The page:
The hallways of the nursing home smelled of antiseptic, and as I rounded each corner in the long corridor from my sister’s room to the main doors, the smell seemed to chase me, mixing with the tantalizing aromas of a Thanksgiving meal being prepared in the kitchen off to my right. I finally reached the last corner, made my turn, and started the last of the straight aways to the vibrant and living world beyond the drab green doors.
About halfway down the runway, I saw an ancient woman strapped into a wheel chair, her body limp and bowed with time, yet her eyes strained to see me as I got closer to her. About 20 feet from her, a weary voice tiptoed from her quivering lips in uncertainty as she said “Frankie, is that you ? Frankie my baby! My sweet baby boy! I knew you would come!”
I looked around, as her shaking arms lifted into the air to hug this Frankie that had come to her at last, but there was no one there in the hall except this old woman and me. I kept walking slowly, and gingerly I side stepped the wheel chair to get around, but her out stretched arms followed me. “Frankie, my baby,” she said, openly crying now. “I knew you would com.”
I stopped beside her, and knelt to the floor to look into the azure eyes of this tired soul. “I told you I would mama. I’m sorry it took so long. But I’m here now." I hugged her, and she hugged me, in her embrace that ached of emptiness now filled.
Love flowed through the arms of this lady, and though her body was weary of the ages, a strength rose from her heart as she embraced the baby boy she had been waiting to hold for so long. She sobbed on my shoulder, stumbling to say the words that only her heart could understand, not daring to release the embrace of someone she so desperately needed to hold.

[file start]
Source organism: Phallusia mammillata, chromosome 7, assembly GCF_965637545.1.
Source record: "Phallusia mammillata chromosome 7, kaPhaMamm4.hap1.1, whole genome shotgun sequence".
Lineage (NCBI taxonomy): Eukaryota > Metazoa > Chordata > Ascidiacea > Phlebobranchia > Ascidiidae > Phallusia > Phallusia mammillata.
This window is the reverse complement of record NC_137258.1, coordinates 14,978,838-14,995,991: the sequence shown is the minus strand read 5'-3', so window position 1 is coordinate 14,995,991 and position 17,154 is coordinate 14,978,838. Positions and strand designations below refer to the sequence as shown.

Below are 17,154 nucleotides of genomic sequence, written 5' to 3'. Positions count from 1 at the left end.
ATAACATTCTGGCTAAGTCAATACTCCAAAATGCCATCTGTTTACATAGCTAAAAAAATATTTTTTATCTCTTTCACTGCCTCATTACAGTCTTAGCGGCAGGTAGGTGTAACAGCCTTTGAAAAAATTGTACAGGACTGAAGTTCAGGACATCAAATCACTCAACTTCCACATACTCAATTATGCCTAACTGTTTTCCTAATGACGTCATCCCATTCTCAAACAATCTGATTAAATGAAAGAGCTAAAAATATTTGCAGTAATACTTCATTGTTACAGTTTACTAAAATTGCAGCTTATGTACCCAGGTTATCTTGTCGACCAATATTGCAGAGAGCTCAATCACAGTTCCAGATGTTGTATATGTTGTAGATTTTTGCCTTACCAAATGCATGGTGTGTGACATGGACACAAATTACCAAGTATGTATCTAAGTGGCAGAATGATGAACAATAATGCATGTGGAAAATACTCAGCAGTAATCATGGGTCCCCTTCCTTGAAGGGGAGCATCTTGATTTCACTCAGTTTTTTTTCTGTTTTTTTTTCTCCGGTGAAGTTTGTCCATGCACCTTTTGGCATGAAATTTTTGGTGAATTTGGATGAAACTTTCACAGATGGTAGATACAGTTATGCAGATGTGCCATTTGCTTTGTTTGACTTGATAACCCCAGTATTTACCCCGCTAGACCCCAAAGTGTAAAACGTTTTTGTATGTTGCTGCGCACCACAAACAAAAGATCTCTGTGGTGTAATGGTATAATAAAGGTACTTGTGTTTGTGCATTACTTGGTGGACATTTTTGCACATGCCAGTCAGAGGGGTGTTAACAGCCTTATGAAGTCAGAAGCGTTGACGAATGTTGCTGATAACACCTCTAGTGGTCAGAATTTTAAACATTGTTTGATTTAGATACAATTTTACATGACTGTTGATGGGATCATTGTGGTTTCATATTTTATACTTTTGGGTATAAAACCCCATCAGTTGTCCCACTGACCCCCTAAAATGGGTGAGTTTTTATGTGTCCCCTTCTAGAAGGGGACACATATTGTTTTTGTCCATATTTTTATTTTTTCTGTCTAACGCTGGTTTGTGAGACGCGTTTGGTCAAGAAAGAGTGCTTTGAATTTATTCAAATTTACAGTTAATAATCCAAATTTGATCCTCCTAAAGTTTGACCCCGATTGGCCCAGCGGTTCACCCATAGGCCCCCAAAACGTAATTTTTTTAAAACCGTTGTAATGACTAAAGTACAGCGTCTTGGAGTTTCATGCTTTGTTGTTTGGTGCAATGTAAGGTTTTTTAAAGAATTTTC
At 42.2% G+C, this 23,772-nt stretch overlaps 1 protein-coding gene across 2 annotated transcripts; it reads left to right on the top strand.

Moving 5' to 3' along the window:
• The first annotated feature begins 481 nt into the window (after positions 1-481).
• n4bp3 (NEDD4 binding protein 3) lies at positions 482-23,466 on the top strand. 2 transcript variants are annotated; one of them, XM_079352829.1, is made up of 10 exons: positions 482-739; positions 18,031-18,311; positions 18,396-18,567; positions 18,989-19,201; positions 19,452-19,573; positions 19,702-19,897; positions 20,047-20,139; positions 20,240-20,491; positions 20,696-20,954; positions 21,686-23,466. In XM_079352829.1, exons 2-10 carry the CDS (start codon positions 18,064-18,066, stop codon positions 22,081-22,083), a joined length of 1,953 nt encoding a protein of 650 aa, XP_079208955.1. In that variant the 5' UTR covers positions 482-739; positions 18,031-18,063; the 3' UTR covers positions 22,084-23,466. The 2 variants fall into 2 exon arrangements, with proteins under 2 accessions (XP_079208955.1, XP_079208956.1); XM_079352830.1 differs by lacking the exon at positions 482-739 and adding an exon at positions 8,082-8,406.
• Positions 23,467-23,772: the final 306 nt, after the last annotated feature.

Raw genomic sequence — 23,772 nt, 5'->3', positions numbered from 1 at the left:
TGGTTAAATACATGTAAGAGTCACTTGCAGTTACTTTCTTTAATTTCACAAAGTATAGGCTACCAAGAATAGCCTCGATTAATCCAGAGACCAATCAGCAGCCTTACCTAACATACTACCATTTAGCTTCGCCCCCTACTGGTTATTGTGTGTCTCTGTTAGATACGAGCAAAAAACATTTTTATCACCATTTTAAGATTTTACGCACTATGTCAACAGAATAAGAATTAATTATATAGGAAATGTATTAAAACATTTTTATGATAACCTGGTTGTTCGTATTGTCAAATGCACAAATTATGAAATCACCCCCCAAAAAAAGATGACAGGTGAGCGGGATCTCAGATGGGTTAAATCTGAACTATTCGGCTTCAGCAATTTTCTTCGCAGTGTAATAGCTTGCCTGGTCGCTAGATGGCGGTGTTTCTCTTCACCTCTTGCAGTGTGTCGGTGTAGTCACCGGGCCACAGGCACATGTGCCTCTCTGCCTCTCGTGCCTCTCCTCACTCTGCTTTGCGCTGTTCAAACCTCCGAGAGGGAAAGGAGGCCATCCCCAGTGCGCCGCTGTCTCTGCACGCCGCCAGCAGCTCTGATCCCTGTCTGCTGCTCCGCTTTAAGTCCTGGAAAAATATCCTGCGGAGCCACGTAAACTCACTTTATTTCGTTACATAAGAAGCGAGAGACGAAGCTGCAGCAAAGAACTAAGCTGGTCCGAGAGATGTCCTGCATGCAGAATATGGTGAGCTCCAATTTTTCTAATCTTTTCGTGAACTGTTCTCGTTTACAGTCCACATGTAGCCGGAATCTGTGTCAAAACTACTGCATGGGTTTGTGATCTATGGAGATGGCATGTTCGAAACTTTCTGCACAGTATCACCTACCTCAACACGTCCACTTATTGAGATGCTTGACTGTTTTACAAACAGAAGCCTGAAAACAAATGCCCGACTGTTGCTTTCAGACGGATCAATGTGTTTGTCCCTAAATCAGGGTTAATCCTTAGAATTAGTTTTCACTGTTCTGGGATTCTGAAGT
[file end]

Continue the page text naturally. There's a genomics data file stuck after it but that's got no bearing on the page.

Finally, after reaching into the depths of ages past and eternity to come with her tears, she said faintly, “Push me to my room Frankie,” her bony fingers pointing the way at each turn.
We found her room, and it was warm with a mothers touch. Pictures of her past adorned the walls, and in the midst of them hung a yellowing photo of a young square chinned soldier with an inscription, “I love you Mama , I’ll be back”. Underneath, a strong hand had signed the name, “Frank”. A date at the bottom corner told a thousand stories . . . February 1942.
A folded flag lay on her dresser, wrapped in cellophane. A faded piece of paper with a heading... “Western Union Telegram”, hung on a mirror just above it, and I did not want to read it.
My heart swells in not knowing, and cries in the possibilities. Did Frankie come home from a war he did not choose to start, but chose to end? Did he give his life somewhere, in some strange land, for his home, his country and his mama? Did he ever know how much he was loved? And was that day in late November 1993 in the drab green corridor of a nursing home, the day he was finally able to keep a promise to a mother who had waited for him to come back for so many years?
I never did learn her name, and I do not know to this day, which head stone is hers in Wyuka Cemetery. I do know though, that Frankie was loved, and that she held on to life long enough to tell him so, one last time. She died a few days later in her sleep, and I had been chosen to be the one to tell her... “I love you mama.”
She's gone now. I said goodbye to her for you Frankie, where ever you are, and I am blessed to have held her. She was someone special… She was someone named ‘mama’, and she found the peace she needed that Thanksgiving.
Now finally, she can rest.